Collections of the Massachusetts Historical Society, Volume 77
Massachusetts Historical Society., 1927 - Indian captivities - 356 pages
For the statement above quoted, also for full bibliographical information regarding this publication, and for the contents of the volumes [1st ser.] v. 1- 7th series, v. 5, cf. Griffin, Bibl. of Amer. hist. society. 2d edition, 1907, p. 346-360.
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16 Commander 20 Commander Adams aforesaid American Andrew Archives Armed Vessel arrived belonging Benjamin Beverly Boat Bond Bonders Boston Gazette bound Brig Brigantine British Brown Cabot called Cape Capt Captain carried Colony Commission Congress Continental Council County Court cruise Daniel David Ebenezer Edward Enemy Essex Felt fitted Foster Francis George granted Guns Henry Hopkins Inhabitants Institute Isaac James John Jonathan Joseph Joshua July June letter of marque Marblehead mariner Mass Massachusetts merchants Mungo Mackay Nathan Nathaniel Navy Newburyport Note Officers Owners persons Petition Petitioner port Prince principal prisoners privateer prize received Records returned Richard Robert Russell sailed Salem Salem Gazette Samuel Sargent Schooner Sept Ship signed Sloop Smith spelled Stephen Stephen Higginson sureties swivels taken Thomas Tons Tracy United vessel VIII Ward West White William Shattuck Witnesses York
Page 49 - Arms, attack, subdue, and take all Ships and other Vessels whatsoever, carrying Soldiers, Arms, Gunpowder, Ammunition, Provisions, or any other contraband Goods, to any of the British Armies or Ships of War, employed against these Colonies.
Page 26 - Territory, and also to kill, slay, destroy and conquer, by all fitting ways, enterprizes and means whatsoever, all and every such person and persons as shall at any time hereafter attempt or enterprize the destruction, invasion, detriment or annoyance of Our said Province or Territory...
Page 10 - Ships, Vessels and Goods, as are or shall be liable to Confiscation Pursuant to the respective Treaties between his Majesty and other Princes, States and Potentates, and to bring the same to Judgment in...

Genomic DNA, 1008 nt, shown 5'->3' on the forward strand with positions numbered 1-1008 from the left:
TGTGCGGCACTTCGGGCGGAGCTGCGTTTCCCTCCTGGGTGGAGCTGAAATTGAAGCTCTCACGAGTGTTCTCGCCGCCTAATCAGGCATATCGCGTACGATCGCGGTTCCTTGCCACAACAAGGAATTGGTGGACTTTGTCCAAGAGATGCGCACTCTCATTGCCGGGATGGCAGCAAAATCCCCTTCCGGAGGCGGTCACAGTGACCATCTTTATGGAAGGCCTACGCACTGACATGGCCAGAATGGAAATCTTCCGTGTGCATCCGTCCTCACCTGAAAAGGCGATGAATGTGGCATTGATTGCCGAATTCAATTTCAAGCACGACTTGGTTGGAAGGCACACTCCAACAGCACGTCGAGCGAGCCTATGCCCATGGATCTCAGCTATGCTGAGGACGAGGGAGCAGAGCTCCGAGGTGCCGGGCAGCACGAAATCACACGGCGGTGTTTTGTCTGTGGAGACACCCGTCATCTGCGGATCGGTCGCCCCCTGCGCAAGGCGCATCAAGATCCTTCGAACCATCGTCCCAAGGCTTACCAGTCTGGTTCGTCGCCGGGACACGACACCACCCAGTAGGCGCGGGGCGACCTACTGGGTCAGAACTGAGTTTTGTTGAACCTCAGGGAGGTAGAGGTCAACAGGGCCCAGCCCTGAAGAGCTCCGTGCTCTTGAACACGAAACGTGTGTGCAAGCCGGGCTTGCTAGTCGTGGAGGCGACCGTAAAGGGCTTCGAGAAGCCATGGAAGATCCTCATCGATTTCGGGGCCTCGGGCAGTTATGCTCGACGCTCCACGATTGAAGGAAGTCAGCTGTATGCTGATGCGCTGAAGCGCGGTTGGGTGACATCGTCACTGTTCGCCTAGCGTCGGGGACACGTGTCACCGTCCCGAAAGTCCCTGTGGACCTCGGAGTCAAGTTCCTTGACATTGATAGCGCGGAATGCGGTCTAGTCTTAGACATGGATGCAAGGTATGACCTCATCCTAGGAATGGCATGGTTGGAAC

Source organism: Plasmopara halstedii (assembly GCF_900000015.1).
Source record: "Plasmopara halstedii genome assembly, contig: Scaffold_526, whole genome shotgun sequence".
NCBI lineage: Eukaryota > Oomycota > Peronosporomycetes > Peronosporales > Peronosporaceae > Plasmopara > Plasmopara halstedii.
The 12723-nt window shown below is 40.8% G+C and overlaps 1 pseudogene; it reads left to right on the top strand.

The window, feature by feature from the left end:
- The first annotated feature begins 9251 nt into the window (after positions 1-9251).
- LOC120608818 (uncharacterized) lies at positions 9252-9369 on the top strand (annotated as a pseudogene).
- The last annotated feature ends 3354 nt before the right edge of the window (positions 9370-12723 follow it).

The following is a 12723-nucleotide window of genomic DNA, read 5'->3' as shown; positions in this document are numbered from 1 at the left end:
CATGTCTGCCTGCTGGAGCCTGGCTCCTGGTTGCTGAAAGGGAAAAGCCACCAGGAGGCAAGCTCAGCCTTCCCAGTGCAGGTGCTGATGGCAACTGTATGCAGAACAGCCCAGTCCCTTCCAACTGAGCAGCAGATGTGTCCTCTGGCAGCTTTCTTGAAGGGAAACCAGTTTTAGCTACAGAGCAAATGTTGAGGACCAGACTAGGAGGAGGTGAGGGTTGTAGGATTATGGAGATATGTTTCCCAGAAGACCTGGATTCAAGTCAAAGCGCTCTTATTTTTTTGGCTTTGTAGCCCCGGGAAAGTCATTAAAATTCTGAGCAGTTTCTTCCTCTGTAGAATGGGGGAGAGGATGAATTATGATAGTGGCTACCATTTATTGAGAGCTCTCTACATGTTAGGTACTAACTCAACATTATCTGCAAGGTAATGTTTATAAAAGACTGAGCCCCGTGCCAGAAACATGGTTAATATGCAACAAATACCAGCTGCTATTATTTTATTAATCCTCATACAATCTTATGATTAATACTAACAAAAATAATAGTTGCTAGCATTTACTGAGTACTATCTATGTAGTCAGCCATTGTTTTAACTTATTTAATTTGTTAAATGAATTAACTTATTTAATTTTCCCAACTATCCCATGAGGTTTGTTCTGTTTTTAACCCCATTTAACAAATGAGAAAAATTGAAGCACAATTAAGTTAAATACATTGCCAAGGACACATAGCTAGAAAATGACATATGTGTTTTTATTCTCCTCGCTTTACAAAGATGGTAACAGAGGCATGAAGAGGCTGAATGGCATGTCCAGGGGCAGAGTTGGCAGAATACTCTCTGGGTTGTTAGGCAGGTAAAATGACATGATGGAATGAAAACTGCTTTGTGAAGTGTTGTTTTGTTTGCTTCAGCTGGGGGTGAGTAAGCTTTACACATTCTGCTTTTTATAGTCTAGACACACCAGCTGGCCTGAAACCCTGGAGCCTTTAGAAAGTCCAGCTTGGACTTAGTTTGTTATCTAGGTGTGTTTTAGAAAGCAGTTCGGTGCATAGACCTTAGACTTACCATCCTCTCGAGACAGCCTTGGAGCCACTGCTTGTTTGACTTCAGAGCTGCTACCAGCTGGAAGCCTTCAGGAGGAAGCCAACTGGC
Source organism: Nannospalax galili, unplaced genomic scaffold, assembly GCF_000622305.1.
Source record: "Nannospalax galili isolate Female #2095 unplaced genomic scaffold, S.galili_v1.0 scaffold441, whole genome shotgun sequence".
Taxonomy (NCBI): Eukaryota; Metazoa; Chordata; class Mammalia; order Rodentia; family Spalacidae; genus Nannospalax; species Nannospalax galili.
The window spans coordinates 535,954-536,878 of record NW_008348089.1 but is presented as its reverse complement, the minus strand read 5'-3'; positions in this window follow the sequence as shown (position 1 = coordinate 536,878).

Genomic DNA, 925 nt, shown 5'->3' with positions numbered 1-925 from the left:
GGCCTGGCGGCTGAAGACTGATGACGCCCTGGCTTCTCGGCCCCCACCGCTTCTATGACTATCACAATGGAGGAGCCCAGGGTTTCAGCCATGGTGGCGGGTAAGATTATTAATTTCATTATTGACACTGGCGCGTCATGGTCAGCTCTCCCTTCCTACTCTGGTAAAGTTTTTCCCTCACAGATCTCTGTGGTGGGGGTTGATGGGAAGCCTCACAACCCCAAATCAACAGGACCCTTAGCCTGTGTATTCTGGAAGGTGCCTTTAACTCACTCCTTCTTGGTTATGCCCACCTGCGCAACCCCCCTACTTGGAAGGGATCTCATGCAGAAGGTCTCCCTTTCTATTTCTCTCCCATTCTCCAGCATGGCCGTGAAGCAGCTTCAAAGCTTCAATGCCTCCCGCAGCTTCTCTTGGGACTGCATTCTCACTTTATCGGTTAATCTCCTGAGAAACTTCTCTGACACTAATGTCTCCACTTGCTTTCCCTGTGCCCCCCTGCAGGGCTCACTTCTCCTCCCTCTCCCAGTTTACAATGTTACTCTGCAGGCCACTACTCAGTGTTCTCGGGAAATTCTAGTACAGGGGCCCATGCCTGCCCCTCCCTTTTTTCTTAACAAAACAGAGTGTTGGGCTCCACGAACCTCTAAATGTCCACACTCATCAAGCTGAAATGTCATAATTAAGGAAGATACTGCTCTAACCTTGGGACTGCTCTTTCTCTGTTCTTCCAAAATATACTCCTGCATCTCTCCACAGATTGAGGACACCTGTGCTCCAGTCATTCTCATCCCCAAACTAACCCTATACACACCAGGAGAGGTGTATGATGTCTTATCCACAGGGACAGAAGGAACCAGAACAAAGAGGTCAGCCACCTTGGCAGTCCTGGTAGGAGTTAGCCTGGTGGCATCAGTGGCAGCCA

Page 26 - Legislature to exist, as occasion shall necessarily require; and to take and surprise, by all ways and means whatsoever, all and every such person or persons, with their ships, arms, ammunition and other goods as shall, in a hostile manner, invade or attempt the invading, conquering or annoying this Commonwealth...
Page 36 - You are to pay a sacred regard to the rights of neutral powers, and the usage and customs of civilized nations; and on no pretence whatever, presume to take or seize any ships or vessels belonging to the subjects of princes or powers in alliance with these United States; except they are employed in carrying contraband goods or soldiers to our enemies...
Page 16 - There has not been a more memorable action this war, and the feats of our American frigates and privateers have not been sufficiently published in Europe. It would answer valuable purposes, both by encouraging their honest and brave hearts and by exciting emulations elsewhere, to give them a little more than they have had of the fame they have deserved. Some of the most skillful, determined, persevering and successful engagements that have ever happened upon the seas have been performed by American...
Page 33 - ... are friends to the American cause, which you shall suffer to pass unmolested, the commanders thereof permitting a peaceable search, and giving satisfactory information of the contents of the ladings, and destinations of the voyages.
Page 43 - ... the said as a private ship of war, and to make captures of British vessels and cargoes, Shall not exceed or transgress the powers and authorities which shall be contained in the said Commission, but shall in all things observe and conduct himself and govern his crew by and according to the same and certain instructions therewith to be delivered, and such other instructions as may hereafter be given to him, and shall make reparation for all damages sustained by any misconduct or unwarrantable...
Page 34 - You shall, by all convenient opportunities, send to Congress written accounts of the captures you shall make, with the number and names of the captives, copies of your journal from time to time, and intelligence of what may occur or be discovered concerning the designs of the enemy, and the destination, motions, and operations of their fleets and armies.
Page 15 - Whippie, writing to Josiah Bartlett from Portsmouth, New Hampshire, July 12, 1778, says: "I agree with you that the privateers have much distressed the trade of our Enemies, but had there been no privateers is it not probable there would have been a much larger number of Public Ships than has been fitted out, which might have distressed the Enemy nearly as much & furnished these States with necessaries on much better terms than they have been supplied by Privateers? . . . No kind of Business can...